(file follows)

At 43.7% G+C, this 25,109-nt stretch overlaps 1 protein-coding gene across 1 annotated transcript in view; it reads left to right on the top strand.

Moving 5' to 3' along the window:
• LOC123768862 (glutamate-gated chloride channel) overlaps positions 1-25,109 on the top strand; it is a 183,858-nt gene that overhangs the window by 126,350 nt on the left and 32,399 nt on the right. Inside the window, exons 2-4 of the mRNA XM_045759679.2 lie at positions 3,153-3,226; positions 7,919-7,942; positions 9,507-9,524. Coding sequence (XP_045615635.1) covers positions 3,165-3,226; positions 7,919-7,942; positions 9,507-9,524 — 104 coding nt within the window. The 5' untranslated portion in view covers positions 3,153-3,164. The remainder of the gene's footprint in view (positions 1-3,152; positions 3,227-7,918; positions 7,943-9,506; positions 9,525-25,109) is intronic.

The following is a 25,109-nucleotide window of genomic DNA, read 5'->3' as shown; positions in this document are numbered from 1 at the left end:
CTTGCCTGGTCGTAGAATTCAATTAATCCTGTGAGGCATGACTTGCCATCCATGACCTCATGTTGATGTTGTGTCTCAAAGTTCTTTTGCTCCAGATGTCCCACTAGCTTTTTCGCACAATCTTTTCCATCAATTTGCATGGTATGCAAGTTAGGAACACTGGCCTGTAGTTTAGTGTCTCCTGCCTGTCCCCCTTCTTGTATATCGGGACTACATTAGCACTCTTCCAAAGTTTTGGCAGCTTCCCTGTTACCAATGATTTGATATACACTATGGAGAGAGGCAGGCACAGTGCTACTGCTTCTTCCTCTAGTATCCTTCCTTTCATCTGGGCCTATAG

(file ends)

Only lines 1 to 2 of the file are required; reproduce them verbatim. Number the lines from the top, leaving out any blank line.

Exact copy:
At 43.7% G+C, this 25,109-nt stretch overlaps 1 protein-coding gene across 1 annotated transcript in view; it reads left to right on the top strand.

Moving 5' to 3' along the window: